EXCLUSIVE: New technology and vessels helps FDNY save lives on the water

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Amy Freeze tours the FDNY Marine Unit's new technology and vessels that help save lives on the water (WABC)

New York City knows the bravest by their big engines, ladder trucks and sirens through the streets of all five Boroughs. But there's another force standing by for firefighting - on the water.

"FDNY Marine Ops is here to help you at all times whether you know we're here or not - we know you are out there," said Battalion Chief Frank Simpson.

Chief Simpson spent 27 years in the Bronx on land and now 5 years in marine unit. Many of the FDNY under him have expertise in marine systems ranging from from captain to engineer to marine communications.

As Chief, Simpson brings it all together with more than a quarter of a century of firefighting experience.

"You don't have to worry about us to being here. We're always here covering the city. We train everyday just to serve you, " Simpson said.

FDNY Marine Unit is doing it better than ever before with new boats and high tech marine technology. During 9/11 the FDNY was still operating a boat from 1934 - which was the sole source of water after the towers fell. Federal grants led to new vessels and much needed upgrades.

"A lot of people do not respect the danger of the NYC harbor," Simpson explained. Emergencies on the water are increasing because there is a lot more activity all along the coast.

New York waterways are busier than ever before. From loaded up ferries to commercial boats to recreational jet skiers to bridge emergencies. The FDNY has come to the rescue for more than just boat fires.

Simpson says "we go out on the water when the hudson is dangerous. High waves, cold weather, ice, fog with limited visibility - nothing stops them from going to the rescue. They even join forces with other agencies along NY's waterways.

The kayak rescue in 2016, the East river sea place crash in 2017, the helicopter crash in April of 2018, and many others dating to the miracle on Hudson. FDNY Marine Unit was even e part of the space shuttle entourage.

120 FDNY make up the marine unit. They cover 560 miles of coast line - the Hudson, the East river and the bay.

Meteorologist Amy Freeze went on board to see the new technology. Lt Tom Guerriere was in the Bronx - he says going hi-tech makes the effort more efficient and more effective.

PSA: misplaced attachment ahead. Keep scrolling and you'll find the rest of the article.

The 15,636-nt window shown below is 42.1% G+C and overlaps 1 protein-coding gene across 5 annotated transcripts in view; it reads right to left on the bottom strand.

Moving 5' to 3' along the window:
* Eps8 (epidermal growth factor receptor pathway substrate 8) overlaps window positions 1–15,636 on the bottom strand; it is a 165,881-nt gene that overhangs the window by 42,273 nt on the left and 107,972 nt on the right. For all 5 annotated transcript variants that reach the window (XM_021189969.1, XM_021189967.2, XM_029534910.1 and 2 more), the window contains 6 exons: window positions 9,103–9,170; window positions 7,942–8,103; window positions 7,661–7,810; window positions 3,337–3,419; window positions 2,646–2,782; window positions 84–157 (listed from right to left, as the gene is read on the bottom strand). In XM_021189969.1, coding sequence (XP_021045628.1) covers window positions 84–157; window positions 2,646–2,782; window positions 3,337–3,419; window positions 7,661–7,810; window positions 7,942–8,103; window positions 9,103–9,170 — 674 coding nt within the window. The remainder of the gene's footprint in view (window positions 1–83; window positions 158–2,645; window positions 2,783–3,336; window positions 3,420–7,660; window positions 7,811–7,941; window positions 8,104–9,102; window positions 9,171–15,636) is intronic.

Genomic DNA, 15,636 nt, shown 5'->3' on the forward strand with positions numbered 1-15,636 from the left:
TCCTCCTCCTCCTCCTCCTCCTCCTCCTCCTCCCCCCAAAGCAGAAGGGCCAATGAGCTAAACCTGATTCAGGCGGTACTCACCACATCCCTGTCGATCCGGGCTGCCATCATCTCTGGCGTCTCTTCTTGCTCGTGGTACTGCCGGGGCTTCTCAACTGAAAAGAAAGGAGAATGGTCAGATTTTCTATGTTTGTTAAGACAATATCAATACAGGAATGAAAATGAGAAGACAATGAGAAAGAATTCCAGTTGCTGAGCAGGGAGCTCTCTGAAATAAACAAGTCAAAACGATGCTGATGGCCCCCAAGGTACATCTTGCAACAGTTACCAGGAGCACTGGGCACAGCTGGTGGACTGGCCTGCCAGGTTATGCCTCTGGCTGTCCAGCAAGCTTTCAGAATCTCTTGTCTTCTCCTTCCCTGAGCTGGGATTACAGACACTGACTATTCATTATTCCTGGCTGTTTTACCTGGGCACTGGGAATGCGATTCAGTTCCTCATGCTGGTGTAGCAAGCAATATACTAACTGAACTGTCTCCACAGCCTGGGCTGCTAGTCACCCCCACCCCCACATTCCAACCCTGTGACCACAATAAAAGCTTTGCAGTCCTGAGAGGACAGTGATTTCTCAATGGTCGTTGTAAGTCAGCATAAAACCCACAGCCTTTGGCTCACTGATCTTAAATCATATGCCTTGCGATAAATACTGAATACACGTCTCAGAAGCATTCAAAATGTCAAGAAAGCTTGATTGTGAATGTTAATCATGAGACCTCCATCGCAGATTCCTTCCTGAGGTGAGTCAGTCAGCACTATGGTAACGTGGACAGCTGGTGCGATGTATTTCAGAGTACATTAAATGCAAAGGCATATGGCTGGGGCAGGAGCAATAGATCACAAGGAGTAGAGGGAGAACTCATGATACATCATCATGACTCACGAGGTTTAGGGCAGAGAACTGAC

"We can see infrared we can penetrate fog," said Guerriere.

Technology has changed the job for the marine unit - all of the firefighters serve in land units and then can apply for the marine unit. But many of them have special skills that make them ideal for fire fighting on water.

"W can find the vessels - especially when they don't even know where they are. Using high tech equipment, when it would have taken hour - we can locate those in distress much faster," said Guerriere.

Nicholas Cea, Marine Engineer company 6, gave Amy a look below deck of this 98,000 pound boat. There's 3,500 horse power which takes the boat to 42 knots. Fast response is what they want!

Not just SPEED but also MORE power to shoot water thousands of gallons a minute as far as 66 feet high in the air.

Engineer Cea says with both pumps online 6-7000 gallons of water is pumped to the top of the boat for the water cannons.

"A lot more activity the last decade on the water jet ski and kayakers and pleasure boats. As well as Commercial traffic with one of the busiest ports in the world for commercial traffic," Chief Frank Simpson said.


Fdny marine units are also certified for ambulance transport and outfitted with scuba rescue gear. There are unspoken capabilities for homeland security which were part of the federal grants post 9/11 to fund the boats.

It's a whole operation that is there if they are needed, but FDNY suggests that boaters become more aware on their own - always being prepared when you venture on the water.

Suggesting you should be able to secure yourself with a way to communicate with coastguard - not just cell phone, have a compass and become familiar with surroundings by taking a take basic boating course.

But no matter what, FDNY Marine Ops is here for you 24-7.
Related Topics:
fdnyfire departmentswater rescuefirefightersManhattanNew York CityNew York
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